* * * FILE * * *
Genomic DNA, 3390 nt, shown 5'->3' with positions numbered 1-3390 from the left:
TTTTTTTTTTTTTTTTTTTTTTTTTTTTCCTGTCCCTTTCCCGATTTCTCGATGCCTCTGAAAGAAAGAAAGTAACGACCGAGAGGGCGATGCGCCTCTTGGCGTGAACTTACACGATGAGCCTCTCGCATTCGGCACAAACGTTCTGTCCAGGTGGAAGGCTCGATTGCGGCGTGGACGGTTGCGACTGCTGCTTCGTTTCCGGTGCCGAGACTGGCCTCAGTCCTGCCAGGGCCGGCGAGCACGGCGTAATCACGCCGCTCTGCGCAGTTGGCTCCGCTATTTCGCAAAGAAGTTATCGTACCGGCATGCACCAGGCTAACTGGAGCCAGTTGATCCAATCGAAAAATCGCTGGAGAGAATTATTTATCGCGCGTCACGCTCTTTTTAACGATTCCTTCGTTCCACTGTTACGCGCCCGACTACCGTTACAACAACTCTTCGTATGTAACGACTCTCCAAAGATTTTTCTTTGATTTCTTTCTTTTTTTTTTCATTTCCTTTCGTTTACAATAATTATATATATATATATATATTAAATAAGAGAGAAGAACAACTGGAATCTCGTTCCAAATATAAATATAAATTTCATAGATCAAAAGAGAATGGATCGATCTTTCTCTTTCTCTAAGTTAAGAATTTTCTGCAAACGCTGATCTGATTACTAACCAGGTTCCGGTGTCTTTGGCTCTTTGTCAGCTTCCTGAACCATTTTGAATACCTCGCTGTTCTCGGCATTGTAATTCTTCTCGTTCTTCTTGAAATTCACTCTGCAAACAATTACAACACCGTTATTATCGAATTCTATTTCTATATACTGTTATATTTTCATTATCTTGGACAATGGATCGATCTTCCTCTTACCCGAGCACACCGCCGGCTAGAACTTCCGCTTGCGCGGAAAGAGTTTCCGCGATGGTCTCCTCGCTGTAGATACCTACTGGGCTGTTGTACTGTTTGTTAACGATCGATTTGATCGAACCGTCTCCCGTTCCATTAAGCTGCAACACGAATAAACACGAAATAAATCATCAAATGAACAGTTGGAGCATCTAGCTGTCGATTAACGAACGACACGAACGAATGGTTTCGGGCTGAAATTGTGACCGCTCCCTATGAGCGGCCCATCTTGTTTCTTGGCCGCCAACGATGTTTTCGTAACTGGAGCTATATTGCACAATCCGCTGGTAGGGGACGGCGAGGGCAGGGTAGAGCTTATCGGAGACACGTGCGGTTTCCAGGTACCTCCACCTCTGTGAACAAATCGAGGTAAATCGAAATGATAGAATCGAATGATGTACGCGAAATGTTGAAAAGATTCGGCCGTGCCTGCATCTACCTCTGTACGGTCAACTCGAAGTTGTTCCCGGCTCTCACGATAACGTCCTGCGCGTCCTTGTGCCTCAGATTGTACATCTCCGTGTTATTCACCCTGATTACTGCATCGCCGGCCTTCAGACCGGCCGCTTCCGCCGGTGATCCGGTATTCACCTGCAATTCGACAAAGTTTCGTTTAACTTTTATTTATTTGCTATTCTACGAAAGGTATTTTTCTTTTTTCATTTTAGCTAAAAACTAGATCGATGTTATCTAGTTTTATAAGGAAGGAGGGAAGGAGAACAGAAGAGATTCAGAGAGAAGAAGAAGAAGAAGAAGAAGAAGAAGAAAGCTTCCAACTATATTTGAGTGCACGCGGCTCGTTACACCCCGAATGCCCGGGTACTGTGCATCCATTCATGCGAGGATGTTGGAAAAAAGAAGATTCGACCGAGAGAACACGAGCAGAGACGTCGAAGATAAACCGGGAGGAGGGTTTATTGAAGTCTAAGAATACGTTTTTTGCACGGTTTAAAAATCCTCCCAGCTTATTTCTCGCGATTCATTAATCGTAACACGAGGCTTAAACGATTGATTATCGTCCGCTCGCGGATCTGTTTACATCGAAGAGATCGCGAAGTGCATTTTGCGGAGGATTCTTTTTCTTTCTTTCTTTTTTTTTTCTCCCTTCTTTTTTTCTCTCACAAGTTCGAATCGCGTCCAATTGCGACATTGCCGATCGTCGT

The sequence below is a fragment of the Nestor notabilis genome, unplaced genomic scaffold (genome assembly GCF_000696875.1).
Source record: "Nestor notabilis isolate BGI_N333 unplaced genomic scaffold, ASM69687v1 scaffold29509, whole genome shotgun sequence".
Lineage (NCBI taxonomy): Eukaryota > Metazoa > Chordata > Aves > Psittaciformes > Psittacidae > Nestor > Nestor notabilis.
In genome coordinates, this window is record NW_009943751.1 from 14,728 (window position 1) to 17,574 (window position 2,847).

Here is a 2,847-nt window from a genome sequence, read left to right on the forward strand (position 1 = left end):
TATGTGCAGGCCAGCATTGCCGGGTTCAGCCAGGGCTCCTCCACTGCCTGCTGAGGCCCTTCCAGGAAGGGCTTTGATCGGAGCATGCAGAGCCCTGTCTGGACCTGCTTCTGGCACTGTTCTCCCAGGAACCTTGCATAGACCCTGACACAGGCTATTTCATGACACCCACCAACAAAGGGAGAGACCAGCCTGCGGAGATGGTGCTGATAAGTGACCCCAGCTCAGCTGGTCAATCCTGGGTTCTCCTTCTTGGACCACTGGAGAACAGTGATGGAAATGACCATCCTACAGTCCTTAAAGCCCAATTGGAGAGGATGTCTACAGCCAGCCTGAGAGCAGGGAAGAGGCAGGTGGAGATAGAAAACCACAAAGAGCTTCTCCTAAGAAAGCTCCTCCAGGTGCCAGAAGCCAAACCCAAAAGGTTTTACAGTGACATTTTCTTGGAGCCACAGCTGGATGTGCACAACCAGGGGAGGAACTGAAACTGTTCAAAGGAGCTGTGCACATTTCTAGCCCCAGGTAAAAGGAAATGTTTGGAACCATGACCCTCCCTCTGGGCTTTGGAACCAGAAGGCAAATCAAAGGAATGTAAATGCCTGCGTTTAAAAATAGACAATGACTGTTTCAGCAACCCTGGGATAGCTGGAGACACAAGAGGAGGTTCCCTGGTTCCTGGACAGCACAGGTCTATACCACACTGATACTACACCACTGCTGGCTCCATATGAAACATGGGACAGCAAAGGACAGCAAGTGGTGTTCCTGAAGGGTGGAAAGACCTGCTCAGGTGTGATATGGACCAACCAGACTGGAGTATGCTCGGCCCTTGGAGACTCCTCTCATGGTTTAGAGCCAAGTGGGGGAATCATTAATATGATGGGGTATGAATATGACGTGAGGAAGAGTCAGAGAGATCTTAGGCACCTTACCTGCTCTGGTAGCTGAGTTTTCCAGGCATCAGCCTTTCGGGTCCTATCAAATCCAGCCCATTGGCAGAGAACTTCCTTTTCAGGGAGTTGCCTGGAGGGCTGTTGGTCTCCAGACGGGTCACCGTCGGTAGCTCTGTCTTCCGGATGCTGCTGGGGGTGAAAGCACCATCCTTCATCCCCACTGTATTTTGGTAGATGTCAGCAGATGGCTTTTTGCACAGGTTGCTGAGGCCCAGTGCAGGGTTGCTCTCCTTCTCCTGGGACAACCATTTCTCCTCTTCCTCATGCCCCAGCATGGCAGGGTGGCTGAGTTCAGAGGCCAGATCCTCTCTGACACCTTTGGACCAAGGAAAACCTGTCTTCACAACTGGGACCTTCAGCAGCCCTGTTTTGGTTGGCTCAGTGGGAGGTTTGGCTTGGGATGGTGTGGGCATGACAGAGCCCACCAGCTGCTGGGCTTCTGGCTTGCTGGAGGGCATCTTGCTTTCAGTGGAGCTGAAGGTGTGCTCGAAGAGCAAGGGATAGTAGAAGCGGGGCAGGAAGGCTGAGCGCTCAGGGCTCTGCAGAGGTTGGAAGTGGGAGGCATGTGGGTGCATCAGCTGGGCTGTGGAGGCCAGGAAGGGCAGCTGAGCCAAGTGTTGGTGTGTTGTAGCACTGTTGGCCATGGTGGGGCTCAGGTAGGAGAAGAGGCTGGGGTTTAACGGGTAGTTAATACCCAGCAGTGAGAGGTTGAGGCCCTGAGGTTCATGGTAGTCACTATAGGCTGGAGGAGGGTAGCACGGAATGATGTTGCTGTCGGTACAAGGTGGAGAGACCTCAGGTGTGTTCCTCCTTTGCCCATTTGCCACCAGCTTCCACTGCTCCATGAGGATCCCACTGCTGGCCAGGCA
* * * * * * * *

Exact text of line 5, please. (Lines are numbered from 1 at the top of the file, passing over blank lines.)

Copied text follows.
Lineage (NCBI taxonomy): Eukaryota > Metazoa > Chordata > Aves > Psittaciformes > Psittacidae > Nestor > Nestor notabilis.